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A shopper grapples with products and technology in a grocery store [CREDIT: pxhere.com, Viki Mohamad]

Grocery Shopping for Your health: The meat and deli case

In our last post in the “Grocery Shopping for Your Health” series, we checked in on chicken, talked turkey, and pored over poultry. Today, we move on to meat and deli(catessen) area.

Let’s start with meats, and a term we’ve likely all heard when it comes to picking a product: the USDA “grade.” Ever wondered about it?

Grocery Shopping for Your Health iconThe USDA—or, the U.S. Department of Agriculture—grades meat on a scale for quality, yield, appearance, age and other factors.

For beef, USDA graders consider the quality of cuts in terms of marbled fat—that fat found between muscle/meat fibers rather than wrapping a cut—that provide tenderness, juiciness and flavor. They also factor in how much lean meat a cut will yield. The highest-level cuts get a “prime” grade, followed by “choice” and then “select.” You might also encounter in the grocery store “standard” or “commercial” cuts, the next two steps down the grading scale.

Veal and lamb use the same grading system as beef but different terminology, swapping in the “good” grade in place of “select.”

USDA does not grade pork, though the agency does inspect pork products for quality.

You’ll pay more per pound for higher grades of meat, in general. But, the good news is that proper cooking and carving of leaner “select” and “choice” cuts can produce tender, juicy and flavorful meals, as well.

The grade of meat has nothing to do with its nutritional value. And, meats contain a range of nutrients, including protein, thiamin, niacin, iron and zinc. The fat content, of course, can vary widely.

PRO TIP“Marbling” refers to the bits of fat within meat fibers, while “trim” is the fat around a meat cut.

While the fat in our meats is what makes the meat more tender, juicy and flavorful, many of us are watching our fat intake. To keep fat levels in check, select well-trimmed meats, meaning about 1/8 of an inch fat or less. “Trim” refers to the fat layer surrounding or wrapping a cut of meat. You can carve away excess bits of this fat, something you can’t do with marbled fat. Cooking will remove some of the marbled fat, though.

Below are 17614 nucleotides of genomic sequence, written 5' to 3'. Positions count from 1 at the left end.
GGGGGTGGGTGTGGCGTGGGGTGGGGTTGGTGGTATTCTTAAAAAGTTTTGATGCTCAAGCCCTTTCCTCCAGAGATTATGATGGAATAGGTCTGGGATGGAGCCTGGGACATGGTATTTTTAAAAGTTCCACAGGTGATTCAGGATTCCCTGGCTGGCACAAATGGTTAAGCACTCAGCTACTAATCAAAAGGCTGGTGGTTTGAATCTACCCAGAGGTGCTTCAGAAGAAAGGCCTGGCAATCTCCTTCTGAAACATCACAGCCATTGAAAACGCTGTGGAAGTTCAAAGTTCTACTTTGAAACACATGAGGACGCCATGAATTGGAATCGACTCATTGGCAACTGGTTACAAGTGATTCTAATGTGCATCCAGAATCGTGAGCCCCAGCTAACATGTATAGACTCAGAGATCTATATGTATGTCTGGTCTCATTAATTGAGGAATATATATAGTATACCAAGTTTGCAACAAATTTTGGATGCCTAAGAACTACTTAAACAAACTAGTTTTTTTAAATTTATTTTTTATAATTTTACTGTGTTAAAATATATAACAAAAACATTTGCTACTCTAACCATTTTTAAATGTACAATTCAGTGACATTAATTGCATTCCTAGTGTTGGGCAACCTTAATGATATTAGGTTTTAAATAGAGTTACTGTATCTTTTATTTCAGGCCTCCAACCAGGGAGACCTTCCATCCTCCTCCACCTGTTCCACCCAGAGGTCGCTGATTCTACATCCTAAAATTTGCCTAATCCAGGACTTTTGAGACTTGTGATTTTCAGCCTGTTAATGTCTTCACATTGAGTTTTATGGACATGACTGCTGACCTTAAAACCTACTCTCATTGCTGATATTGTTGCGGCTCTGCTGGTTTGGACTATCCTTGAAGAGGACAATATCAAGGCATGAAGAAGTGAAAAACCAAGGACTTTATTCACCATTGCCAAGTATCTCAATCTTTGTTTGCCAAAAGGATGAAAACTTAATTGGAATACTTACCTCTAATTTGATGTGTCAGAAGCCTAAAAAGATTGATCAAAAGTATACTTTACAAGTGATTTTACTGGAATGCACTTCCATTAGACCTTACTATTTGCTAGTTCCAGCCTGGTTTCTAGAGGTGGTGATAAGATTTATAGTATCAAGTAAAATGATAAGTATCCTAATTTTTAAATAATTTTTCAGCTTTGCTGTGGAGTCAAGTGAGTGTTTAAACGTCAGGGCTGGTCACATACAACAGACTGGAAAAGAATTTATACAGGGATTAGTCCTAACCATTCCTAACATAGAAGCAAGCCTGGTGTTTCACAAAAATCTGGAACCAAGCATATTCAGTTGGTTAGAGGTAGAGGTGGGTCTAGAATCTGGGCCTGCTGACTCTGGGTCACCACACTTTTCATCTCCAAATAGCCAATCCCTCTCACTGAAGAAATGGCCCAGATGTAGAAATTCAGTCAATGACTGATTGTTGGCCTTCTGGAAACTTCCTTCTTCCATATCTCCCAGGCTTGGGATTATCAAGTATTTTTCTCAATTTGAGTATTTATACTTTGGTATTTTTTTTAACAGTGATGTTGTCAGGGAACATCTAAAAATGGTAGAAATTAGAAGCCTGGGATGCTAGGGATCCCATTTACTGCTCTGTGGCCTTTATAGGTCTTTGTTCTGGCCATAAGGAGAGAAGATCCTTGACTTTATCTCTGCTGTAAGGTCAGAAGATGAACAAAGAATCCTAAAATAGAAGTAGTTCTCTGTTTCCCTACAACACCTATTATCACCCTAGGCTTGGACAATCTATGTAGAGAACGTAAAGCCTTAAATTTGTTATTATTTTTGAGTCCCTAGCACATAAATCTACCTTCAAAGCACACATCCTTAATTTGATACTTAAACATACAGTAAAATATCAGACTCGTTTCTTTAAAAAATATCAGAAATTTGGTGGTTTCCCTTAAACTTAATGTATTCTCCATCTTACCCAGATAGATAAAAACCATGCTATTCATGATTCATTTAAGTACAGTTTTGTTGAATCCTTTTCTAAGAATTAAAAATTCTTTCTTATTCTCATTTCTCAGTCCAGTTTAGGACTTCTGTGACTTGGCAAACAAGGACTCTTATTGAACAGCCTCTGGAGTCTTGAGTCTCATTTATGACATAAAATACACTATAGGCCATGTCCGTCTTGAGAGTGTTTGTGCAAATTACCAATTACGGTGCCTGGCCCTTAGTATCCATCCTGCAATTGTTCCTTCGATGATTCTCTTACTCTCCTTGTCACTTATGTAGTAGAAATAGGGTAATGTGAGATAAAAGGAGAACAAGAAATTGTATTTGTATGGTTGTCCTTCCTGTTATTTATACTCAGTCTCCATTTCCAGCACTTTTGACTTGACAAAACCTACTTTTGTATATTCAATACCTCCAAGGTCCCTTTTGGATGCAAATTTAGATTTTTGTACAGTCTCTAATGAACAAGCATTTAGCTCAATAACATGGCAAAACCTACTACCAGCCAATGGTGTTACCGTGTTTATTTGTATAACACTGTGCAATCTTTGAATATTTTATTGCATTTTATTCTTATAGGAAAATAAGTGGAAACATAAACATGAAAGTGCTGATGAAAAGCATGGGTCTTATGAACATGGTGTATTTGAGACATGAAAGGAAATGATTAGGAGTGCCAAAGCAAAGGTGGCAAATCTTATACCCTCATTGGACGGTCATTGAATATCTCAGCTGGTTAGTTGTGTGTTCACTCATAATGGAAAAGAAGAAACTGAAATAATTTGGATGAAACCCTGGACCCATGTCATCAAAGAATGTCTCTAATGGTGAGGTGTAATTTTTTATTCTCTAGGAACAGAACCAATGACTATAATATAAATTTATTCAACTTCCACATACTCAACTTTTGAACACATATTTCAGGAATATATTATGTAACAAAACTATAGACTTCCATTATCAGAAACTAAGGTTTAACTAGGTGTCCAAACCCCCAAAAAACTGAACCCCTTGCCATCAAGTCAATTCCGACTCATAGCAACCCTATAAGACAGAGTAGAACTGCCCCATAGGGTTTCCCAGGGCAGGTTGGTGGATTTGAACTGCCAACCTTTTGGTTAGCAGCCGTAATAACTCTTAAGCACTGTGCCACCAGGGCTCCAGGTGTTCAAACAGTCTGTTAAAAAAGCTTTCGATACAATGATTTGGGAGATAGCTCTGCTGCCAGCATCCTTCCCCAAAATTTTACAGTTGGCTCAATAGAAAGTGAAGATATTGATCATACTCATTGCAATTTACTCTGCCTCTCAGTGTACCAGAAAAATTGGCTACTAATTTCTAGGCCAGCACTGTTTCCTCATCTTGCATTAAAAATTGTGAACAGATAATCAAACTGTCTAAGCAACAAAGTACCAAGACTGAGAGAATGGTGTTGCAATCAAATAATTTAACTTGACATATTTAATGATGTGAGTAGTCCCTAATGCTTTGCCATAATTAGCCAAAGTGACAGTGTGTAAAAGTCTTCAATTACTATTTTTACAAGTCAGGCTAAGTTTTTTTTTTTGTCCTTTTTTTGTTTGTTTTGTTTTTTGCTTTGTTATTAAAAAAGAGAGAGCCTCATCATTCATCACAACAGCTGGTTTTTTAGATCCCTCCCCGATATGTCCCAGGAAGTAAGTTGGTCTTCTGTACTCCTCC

A knife carves through a slab of cooked prime rib. [CREDIT: UF/IFAS, Tyler Jones]

A knife carves through a slab of cooked prime rib. [CREDIT: UF/IFAS, Tyler Jones]

When shopping for beef that is lower in fat, look for cuts such as “round” or “loin” in the name, like eye of round, top round steak, sirloin steak, top loin steak, flank steak, and tenderloin steak.

If purchasing pork or lamb, look for “loin” or “leg” products. Leaner pork cuts include tenderloin, loin roast, center loin chop and sirloin roast, while leaner lamb selections include leg of lamb, loin chop and foreshanks.

In the meat aisle, while you’re scanning the labels for type, cut and grade of meat, take some time to check out other items on that label. You’ll find the net weight and cost per package, of course. But you’ll also find the “unit price,” such as the price per pound. That will help you determine the best value for your budget.

Another thing to keep in mind is portion size. Buy enough meat without overdoing portion size. A moderate portion size is 3 ounces of cooked meat or 4 ounces uncooked and boneless. For some meats, you will need to take into account the bone and fat. Just keep in mind that a serving size should NOT take up half your plate!

Over at the deli case, packaged items like hot dogs, luncheon meats and sausages must carry a U.S. Food and Drug Administration (FDA) “Nutrition Facts” label.  That label will help you select meats with less fat and lower sodium levels, among other dietary issues.

As we mentioned in an earlier blog, when buying cheese, make sure the packaging is sealed well. That will help ensure you receive a fresh product, free of contaminants.

Whether you are adding deli meats or cheese to your cart, pay heed to the “use by” or “sell by” date on the package. And read the sentence on the package that states how many days you have to safely consume the product once you’ve opened its packaging.

NEXT: The fish counter.

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